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Old 02-16-2008, 10:32 PM
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7 or 8 inch booster

I am mounting a frame mounted booster on my 1950 chevy truck. TCI offers a 7 and a 8 inch version I am not sure how much clearance I will have with headers, has anyone installed the 8 inch booster? I will have 11 inch disc up front and the drums on my ford 9 inch in the rear. how much better would the 8 inch booster be on a 3200 pound truck?

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Old 02-16-2008, 11:28 PM
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I used a single diaphram 7-8"booster from a Ford Fiesta and it works Okay. It could be better on my 52 Chev PU. If you get a dual diaphram either size will work good. I didn't have any problem with header clearance.
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Old 02-16-2008, 11:39 PM
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Quote:
Originally Posted by snkbyt
I used a single diaphram 7-8"booster from a Ford Fiesta and it works Okay. It could be better on my 52 Chev PU. If you get a dual diaphram either size will work good. I didn't have any problem with header clearance.
yes it is a dual diaphram
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Old 02-16-2008, 11:41 PM
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Bigger boost is better with discs, But if you are concerned about clearance go with a dual diaphram 7".
An 8" single has about 50 sq inches of diaphram area, a 7" has about 38 sq inches and a dual 7" has about 70. sq in.

Each inch of vacuum is good for about 1/2 psi, so you will get about 600 pounds of boost at the mc piston from a 7" dual ...450 with a 8" and 340 with a 7" all at 18" of vacuum.

An 8" dual will give you about 850 #.

The 8" single should be alright if you don't mind pushing the brake a little harder. If you are using the TCI pedal assembly for that truck, then it is a high ratio arm anyway, and your brakes will be easy enough...(about 6 or 7 to 1 IIRC.)

I've installed the boosters with only a couple of inches clearance with no problems.

Edit..I didn't see the post above where you said you were considering dual diaphrams.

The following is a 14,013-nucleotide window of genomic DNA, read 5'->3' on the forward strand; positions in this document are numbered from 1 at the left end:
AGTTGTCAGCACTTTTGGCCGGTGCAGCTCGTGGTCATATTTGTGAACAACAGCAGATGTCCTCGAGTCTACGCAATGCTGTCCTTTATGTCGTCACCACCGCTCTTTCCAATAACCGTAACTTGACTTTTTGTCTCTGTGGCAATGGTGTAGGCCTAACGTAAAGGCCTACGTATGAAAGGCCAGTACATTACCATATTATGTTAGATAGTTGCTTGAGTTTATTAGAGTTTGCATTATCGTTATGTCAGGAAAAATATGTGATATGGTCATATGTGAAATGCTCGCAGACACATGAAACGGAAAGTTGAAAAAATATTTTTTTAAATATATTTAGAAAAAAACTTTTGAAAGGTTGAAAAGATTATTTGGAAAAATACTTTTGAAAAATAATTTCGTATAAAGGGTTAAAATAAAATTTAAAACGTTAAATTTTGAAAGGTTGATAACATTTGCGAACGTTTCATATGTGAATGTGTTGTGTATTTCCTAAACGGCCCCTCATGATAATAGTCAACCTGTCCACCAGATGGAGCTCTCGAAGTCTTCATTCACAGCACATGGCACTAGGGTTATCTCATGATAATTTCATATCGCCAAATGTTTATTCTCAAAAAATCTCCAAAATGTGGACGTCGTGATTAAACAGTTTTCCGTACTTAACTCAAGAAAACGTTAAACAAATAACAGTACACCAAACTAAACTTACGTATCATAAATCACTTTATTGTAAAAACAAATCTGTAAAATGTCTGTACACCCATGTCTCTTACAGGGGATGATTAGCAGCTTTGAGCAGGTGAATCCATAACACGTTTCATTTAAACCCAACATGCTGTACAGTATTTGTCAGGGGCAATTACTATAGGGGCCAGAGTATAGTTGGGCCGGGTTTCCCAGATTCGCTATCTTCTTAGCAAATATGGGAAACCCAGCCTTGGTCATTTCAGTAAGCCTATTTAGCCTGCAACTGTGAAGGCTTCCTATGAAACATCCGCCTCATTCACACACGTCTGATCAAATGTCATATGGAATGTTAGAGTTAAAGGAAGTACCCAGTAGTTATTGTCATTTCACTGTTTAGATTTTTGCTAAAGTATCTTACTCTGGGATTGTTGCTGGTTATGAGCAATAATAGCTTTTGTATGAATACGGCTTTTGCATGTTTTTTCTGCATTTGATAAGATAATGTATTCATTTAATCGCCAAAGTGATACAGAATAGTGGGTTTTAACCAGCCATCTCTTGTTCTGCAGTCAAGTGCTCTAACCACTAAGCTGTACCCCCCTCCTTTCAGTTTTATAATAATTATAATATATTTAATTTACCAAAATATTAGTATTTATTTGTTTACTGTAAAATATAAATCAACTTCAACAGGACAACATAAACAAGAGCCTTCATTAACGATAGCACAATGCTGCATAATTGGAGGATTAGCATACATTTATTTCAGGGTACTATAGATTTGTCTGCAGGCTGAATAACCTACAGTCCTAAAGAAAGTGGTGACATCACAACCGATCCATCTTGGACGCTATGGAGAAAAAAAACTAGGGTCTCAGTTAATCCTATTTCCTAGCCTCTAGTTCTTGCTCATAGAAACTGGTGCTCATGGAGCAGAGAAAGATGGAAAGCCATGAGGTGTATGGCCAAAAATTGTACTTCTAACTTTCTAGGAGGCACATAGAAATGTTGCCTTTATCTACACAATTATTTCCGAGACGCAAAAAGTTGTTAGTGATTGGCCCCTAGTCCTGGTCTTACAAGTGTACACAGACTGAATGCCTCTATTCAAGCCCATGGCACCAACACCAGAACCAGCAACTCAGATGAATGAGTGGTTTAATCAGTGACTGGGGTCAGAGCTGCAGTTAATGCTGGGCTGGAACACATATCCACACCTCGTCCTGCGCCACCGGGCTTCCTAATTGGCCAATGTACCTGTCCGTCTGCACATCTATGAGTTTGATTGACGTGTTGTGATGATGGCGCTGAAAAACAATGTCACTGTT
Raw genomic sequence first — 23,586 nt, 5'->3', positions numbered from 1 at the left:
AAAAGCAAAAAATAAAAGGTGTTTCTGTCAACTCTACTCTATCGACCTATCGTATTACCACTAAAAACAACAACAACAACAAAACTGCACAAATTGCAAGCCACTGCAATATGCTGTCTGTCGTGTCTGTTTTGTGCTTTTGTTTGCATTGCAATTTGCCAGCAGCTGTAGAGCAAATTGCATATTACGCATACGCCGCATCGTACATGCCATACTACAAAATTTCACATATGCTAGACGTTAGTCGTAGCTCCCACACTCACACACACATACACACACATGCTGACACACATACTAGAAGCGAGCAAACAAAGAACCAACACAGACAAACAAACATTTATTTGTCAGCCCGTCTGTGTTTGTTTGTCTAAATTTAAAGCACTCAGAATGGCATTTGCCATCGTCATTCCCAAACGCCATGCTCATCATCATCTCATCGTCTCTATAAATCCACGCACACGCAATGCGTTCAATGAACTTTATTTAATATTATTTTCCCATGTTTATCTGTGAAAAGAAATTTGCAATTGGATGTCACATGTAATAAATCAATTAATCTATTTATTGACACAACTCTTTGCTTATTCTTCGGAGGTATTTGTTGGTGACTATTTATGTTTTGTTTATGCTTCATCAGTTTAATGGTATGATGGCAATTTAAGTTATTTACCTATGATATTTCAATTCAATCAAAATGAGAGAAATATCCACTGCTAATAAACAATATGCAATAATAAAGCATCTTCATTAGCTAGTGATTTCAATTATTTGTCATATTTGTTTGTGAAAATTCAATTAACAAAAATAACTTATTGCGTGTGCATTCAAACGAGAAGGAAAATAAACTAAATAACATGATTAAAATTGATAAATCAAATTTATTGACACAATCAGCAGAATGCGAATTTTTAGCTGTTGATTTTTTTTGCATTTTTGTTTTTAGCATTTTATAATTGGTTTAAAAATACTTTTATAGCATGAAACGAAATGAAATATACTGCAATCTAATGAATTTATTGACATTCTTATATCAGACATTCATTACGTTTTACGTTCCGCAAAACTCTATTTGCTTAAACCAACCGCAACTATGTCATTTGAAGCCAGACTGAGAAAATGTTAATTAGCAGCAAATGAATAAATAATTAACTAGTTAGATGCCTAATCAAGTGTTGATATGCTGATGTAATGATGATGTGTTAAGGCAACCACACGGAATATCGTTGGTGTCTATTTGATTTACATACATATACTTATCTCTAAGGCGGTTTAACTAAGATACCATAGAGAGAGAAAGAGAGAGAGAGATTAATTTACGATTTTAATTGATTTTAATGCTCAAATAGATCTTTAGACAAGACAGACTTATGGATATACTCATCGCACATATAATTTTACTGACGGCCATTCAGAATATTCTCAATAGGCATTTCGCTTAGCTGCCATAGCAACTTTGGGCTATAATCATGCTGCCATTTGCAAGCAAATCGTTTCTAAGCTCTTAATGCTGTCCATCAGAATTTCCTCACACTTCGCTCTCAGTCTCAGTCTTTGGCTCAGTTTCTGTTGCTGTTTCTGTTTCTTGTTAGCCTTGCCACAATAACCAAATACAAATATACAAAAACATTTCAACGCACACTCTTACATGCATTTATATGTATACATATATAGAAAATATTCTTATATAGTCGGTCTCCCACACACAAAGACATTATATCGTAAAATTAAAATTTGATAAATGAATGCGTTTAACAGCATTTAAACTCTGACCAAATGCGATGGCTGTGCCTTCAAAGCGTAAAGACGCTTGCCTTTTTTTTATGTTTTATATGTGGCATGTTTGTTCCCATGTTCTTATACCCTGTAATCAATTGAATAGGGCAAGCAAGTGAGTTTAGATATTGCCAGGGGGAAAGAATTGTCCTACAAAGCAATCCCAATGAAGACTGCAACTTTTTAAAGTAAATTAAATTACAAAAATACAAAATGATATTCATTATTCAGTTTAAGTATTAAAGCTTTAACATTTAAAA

If you are using GM calipers use the 1 1/8" master.


Hope this helps,
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Old 02-17-2008, 12:19 AM
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is a residual pressure check valve needed on a frame mount master cyl? also what would be a good porportioning valve for this setup?
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Old 02-17-2008, 12:23 AM
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Yes it is a good idea to install RPV's.


A prop valve is good to have as well, Speedway sells 2 brands of them for cheap.

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Old 02-17-2008, 08:23 PM
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If the master cylinder is below the wheel cyliders or caliphers then you use a 10# RPV inline to drum brakes and 2# to disc brakes. This keeps them from sucking air around the seals or pucks as they retract and air entering the system. If the master is above the wheels then you don't need RPvalves. A disc drum master already has a RPV in the rear drum exit. Under the tapered brass seat where the line connects. You can check to see if there is one in the master by carefully inserting a paper clip into the master cly. brass line seat and feel for a rubber valve..
On a streetrod I always use the inline adjustable proportining valve, like Wildwood sells, in the rear line and I still think I could get away with not usining one on Disc-disc.
On my truck using the Fiesta booster I mounted it back on the trans. crossover after welding on a bracket then used the original pedal with a 2' extension to the booster. It's called streetrodding or IE; make it work. LOL

Last edited by snkbyt; 02-17-2008 at 08:53 PM.
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